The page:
By: Chad McDonald
As in years past, one of the most informative discussions at the seminar addressed recent Appellate Division cases. This year’s panel was led by Judge Terry Chastain, Director of the State Board of Workers’ Compensation. Noteworthy cases featured below touched on issues of the ingress/egress rule, injuries which occur during pre-employment physicals, the continuous employment rule, and willful misconduct.
Ingress/Egress vs. Idiopathic Injury and Assessed Fees when Controvert Not Filed Timely
A secretary stumbled (but did not fall) and felt a “pop” and pain in her knee while climbing a staircase to enter her workplace at the beginning of the work day. She did not trip and there was no liquid or debris that caused the stumble, but simply stepped on the first step and twisted her knee. The employer/insurer argued that the injury was not sustained “in the course of” employment because she had not yet clocked in, and that the injury did not “arise out of” employment because she was not performing her work duties and could have injured her arthritic knee climbing steps anywhere; essentially, climbing stairs was not a hazard specific to her workplace. The Board disagreed, holding that an employee is in the course of employment if he or she is injured while going to or coming from the workplace on the employer’s premises. The Board also found that the employee’s injury arose out of her employment because leaving an employer-owned parking lot and climbing stairs to get to her office was a “reasonable ingress” and was therefore included in the general exception of not extending the positional risk doctrine to ingress/egress cases unless the injury occurred on the premises. Due to these reasons, the Board found the claim compensable.
Additionally, assessed fees were awarded because the controvert was filed 34 days after the injury and not within the 21-day requirement when initial medical treatment is not provided. This case is a good reminder that pursuant to O.C.G.A. 34-9-221(d), controverts need to be filed within 21 days after knowledge of the alleged accident, or within 81 days of knowledge if benefits are initially provided.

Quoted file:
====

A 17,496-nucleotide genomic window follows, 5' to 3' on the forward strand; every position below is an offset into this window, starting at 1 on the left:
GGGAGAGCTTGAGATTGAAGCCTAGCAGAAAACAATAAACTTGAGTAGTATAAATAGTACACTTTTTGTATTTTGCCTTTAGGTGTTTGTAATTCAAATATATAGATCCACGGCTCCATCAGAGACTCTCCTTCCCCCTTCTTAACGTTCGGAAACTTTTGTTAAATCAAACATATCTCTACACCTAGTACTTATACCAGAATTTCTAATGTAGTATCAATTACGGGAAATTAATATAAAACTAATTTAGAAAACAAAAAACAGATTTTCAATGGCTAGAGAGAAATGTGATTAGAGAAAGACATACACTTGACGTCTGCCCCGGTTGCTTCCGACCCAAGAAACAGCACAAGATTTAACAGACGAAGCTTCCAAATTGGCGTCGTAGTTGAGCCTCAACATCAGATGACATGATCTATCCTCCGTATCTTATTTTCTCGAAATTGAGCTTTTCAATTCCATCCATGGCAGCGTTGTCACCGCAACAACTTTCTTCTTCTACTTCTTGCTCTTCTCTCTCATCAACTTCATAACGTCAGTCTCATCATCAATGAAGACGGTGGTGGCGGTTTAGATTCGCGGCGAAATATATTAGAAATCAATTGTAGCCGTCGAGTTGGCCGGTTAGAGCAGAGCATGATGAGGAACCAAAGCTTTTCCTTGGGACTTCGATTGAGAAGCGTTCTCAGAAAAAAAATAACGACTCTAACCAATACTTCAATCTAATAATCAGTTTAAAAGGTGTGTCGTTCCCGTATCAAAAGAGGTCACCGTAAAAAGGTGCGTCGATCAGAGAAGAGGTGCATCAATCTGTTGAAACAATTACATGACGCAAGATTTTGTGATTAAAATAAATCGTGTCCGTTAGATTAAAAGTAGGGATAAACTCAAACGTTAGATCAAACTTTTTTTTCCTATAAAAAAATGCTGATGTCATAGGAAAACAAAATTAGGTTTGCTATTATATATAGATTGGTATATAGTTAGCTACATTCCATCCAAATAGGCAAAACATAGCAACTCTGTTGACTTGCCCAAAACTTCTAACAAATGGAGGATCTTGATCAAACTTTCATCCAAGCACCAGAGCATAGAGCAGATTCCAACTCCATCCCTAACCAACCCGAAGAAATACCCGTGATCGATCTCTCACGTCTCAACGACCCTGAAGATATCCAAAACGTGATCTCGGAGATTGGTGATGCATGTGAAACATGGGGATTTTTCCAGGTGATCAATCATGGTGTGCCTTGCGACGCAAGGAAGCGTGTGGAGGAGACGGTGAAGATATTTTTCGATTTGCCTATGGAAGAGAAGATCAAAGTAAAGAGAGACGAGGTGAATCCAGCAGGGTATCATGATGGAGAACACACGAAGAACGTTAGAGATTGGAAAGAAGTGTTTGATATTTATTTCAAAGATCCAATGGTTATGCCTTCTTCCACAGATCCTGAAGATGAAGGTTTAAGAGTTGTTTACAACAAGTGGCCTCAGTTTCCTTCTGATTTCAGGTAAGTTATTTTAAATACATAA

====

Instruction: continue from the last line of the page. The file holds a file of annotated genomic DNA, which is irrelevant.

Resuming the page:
Injury During Pre-Employment Physical: Not Compensable if Not Yet an Employee
An EMT received an offer of employment that required the worker to pass a pre-employment physical agility test. The worker suffered a broken ankle during the test, and filed a claim for benefits alleging that she was an employee on the day of the test. The employer argued that the offer letter, signed by the worker, showed that the worker’s actual start date would be weeks after the date of the pre-employment physical and was contingent upon the worker passing the physical agility test and other steps in pre-employment screening. The Board agreed that the worker was not an employee at the time of the pre-employment test, relying in part on the fact that the employer was explicit on the “hire date” and had the individual sign a waiver form.The claim was therefore not compensable.
Continuous Employment: Injury Doing Laundry at Hotel
The employee was staying in a hotel and scheduled to attend work-related
training the following day when he was injured in a fall while doing laundry at
the hotel. The employee was not required to stay at the hotel, but he would
have had to travel in excess of four hours a day to attend the five-day
training if he did not stay there. Because the employee was washing clothes for
an evening activity with co-workers, the employer deemed the accident to be
unrelated to the employee’s work duties and denied benefits. The employee
argued that the act of doing laundry is necessary to the employee’s health and
comfort and therefore incident to work required by his employment. On the basis
of the continuous employment doctrine, the Board found that the employee’s
actions arose out of and in the course of his employment and the case was
Willful Misconduct: Multiple Trainings and Documentation by Employer Key in Determining Injury was Result of Willful Misconduct
In this case, an employee placed his hand in an industrial machine to clean it, but did not follow procedures to turn off the machine and keep it off while cleaning it. The employee’s hand was injured when the machine restarted. The employer cited 25 training documents signed by the employee in the two-month period before the incident to show that the employee knew the procedures for shutting down the machine before placing his hand inside of it, as well as the dangers of placing his hand in a running machine. Accordingly, the Board denied the employee’s claim for benefits, finding that the employee’s action in placing his arm in the machine was intentional, deliberate, done with the knowledge that the action would likely result in injury, and done with a reckless disregard of the probable consequences of doing so.